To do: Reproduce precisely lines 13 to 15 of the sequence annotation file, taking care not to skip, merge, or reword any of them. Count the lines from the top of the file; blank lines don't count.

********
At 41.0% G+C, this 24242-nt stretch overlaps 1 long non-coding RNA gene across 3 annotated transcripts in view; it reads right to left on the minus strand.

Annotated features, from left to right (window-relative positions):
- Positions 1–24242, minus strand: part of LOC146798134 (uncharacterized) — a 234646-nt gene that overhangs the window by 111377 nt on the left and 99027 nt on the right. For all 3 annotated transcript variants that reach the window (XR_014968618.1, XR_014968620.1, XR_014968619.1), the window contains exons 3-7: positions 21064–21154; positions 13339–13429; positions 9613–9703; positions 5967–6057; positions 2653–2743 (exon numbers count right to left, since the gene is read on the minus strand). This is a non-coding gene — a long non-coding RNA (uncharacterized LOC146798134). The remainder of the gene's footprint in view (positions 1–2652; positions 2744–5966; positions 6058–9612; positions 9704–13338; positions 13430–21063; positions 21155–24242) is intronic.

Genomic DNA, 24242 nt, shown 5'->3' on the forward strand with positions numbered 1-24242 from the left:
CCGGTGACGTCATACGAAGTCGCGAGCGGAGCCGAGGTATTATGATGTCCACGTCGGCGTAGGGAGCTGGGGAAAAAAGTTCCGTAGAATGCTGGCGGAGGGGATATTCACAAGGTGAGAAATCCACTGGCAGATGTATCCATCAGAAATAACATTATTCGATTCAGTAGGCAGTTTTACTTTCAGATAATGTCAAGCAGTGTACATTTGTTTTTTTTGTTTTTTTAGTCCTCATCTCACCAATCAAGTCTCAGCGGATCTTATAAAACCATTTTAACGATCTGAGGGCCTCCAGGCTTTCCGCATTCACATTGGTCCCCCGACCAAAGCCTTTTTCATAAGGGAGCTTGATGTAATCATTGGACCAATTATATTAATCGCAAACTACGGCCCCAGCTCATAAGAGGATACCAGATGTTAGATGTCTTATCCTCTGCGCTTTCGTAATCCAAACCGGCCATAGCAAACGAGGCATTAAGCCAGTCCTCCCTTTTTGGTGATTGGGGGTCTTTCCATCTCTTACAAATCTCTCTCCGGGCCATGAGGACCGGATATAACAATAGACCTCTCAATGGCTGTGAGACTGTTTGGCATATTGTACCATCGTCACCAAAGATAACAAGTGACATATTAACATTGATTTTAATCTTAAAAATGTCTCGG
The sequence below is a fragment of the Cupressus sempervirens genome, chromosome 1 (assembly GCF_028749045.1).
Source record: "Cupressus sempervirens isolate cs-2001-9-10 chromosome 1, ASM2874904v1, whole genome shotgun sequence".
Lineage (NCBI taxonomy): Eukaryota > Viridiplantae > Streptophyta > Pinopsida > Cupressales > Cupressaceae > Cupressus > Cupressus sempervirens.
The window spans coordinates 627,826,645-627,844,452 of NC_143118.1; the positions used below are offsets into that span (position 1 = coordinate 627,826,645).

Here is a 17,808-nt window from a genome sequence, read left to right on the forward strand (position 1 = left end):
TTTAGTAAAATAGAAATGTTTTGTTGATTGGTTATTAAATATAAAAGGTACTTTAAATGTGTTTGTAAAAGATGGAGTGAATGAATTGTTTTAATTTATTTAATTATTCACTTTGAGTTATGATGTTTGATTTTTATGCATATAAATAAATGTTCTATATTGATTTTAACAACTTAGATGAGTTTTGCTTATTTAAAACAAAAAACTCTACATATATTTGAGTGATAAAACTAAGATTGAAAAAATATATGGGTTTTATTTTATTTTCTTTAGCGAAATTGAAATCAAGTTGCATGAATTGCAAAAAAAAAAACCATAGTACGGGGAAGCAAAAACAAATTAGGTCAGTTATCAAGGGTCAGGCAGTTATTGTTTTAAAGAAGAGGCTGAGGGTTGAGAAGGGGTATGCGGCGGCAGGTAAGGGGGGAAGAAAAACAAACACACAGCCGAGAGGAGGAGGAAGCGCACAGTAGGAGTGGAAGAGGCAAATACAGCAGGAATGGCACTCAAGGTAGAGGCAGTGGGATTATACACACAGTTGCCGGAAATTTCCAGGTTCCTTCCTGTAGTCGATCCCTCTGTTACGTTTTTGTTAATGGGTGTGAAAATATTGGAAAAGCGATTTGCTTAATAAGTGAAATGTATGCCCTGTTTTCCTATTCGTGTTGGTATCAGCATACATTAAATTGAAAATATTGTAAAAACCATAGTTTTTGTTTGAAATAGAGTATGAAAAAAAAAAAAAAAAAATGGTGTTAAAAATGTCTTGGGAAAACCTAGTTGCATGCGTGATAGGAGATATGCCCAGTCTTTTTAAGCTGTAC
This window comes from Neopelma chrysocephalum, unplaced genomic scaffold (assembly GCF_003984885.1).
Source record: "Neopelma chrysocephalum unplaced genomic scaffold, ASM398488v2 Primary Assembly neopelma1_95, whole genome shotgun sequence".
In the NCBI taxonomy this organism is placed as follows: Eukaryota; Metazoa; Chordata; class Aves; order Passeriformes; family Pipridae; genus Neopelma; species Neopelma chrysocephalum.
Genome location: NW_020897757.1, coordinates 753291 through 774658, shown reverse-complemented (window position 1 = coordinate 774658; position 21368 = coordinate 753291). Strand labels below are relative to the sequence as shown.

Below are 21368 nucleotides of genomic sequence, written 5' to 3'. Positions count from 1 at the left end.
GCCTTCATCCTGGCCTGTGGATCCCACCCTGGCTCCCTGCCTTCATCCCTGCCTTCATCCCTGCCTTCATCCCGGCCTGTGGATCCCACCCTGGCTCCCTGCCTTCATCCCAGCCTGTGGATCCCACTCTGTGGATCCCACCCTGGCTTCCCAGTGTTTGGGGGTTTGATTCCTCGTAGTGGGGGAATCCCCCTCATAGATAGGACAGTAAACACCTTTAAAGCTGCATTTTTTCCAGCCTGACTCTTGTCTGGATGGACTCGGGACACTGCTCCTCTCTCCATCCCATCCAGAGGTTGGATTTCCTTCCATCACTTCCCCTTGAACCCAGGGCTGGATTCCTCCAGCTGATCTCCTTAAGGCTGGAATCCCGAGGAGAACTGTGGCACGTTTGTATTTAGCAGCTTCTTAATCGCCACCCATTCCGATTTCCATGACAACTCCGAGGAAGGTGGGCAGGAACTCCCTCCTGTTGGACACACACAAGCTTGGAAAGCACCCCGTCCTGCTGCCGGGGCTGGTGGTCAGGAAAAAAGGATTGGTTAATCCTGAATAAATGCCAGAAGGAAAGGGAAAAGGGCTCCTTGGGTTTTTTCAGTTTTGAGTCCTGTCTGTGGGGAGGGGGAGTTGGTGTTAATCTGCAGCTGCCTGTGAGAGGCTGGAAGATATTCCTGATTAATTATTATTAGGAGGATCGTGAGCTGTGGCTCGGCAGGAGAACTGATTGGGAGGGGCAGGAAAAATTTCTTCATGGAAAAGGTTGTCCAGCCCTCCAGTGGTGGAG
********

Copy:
Source record: "Neopelma chrysocephalum unplaced genomic scaffold, ASM398488v2 Primary Assembly neopelma1_95, whole genome shotgun sequence".
In the NCBI taxonomy this organism is placed as follows: Eukaryota; Metazoa; Chordata; class Aves; order Passeriformes; family Pipridae; genus Neopelma; species Neopelma chrysocephalum.
Genome location: NW_020897757.1, coordinates 753291 through 774658, shown reverse-complemented (window position 1 = coordinate 774658; position 21368 = coordinate 753291). Strand labels below are relative to the sequence as shown.